• Favorite and recommended beaches include Cayo de Aqua, Cayo Francisqui, Isla Coche, Playa El Yaque, Praia Crasky, and Cayo Sombrero. These are located in Los Roques National Park, Margarita Island, Merida and Isla el Gran Roque, among other places.
  • Canaima National Park is the world’s sixth largest national park at over 30,000 square kilometers. There are many rock mesa plateaus called tepuis in the park of geological interest. Its cliffs, waterfalls, and lagoon are spectacular vistas.
  • Angel Falls, Venezuela.

The Angel Falls. It is 150 meter wide at its base and ten times taller than South America’s most famous waterfalls, the Iguazu Falls. Image credit – Benedict Adam

  • Canaima is the home of Angel Falls, the world’s tallest continuous fall (979 m) which is only accessible by curiara (canoe), airplane, or helicopter. It is sixteen times the height of Niagara Falls and named after bush pilot Jimmy Angel who crash-landed there in the 1930s.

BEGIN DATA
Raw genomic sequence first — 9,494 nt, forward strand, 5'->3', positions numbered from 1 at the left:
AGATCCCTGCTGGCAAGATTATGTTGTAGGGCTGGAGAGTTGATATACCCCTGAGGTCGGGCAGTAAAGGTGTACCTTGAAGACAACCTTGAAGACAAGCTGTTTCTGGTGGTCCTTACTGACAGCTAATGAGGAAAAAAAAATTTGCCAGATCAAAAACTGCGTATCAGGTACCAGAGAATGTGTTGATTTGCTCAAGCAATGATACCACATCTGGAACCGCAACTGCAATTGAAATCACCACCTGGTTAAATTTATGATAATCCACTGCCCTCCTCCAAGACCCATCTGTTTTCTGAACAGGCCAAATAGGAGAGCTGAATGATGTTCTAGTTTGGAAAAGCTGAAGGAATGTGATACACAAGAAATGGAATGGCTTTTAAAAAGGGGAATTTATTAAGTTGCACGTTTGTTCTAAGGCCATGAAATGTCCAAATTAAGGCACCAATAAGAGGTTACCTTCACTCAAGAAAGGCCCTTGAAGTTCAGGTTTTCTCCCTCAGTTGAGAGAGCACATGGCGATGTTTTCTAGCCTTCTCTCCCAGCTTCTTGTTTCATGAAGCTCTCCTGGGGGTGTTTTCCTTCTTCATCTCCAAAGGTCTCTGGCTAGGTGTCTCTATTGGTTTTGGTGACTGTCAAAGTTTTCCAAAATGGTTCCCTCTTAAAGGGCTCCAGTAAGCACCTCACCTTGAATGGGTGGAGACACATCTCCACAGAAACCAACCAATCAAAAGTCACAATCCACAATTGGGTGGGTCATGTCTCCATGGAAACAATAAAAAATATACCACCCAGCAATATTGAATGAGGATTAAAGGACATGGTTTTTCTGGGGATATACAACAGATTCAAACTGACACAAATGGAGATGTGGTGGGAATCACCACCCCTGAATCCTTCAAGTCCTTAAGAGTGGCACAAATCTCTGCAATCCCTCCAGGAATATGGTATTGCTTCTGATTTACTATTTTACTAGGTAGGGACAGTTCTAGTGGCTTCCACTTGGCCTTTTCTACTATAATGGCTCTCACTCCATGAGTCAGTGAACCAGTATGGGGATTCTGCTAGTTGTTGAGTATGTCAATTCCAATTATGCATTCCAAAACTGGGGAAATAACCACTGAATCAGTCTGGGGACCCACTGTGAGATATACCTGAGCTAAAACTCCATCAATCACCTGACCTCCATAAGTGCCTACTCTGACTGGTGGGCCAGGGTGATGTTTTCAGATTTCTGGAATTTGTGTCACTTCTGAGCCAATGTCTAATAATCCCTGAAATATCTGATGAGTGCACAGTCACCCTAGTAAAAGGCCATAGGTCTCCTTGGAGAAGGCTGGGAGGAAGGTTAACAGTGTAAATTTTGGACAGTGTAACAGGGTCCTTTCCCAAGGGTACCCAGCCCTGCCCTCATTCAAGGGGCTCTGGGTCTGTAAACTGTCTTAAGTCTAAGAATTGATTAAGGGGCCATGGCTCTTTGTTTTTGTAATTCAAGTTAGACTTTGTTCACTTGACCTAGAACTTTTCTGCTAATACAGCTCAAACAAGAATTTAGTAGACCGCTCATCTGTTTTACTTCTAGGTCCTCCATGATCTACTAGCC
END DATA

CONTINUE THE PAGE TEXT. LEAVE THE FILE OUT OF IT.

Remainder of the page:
• The Sierra Nevada National Park is home to half of Venezuela’s highest mountains, including Pico Bolivar, the highest (5007m/16,427 ft). Register at Pico de Aguila to enter the park for hiking and bundle up. Take a guide. The climate becomes polar near the peaks.
  • Venezuelan president ordered the women in the country to abstain from using hair dryers because of the shortage of electricity in the country. The country was on the verge of a total power outage in April 2016.
  • Christopher Columbus is the first European to find the country.
  • In Venezuela, mothers have to carry their children’s birth certificate for buying diapers and other baby products.
  • Sometimes, Venezuelan police have to hire security for themselves as many police officers have been killed while doing their duty.
  • Coke Zero was banned in Venezuela in 2009.
  • The Venezuelan people enjoy the cheapest gasoline (petrol) in the world since the government subsidizes their oil industry. At a penny a liter, you can literally fill your tank with the small change from your pocket. Oil is cheaper that water in Venezuela and Saudi Arabia.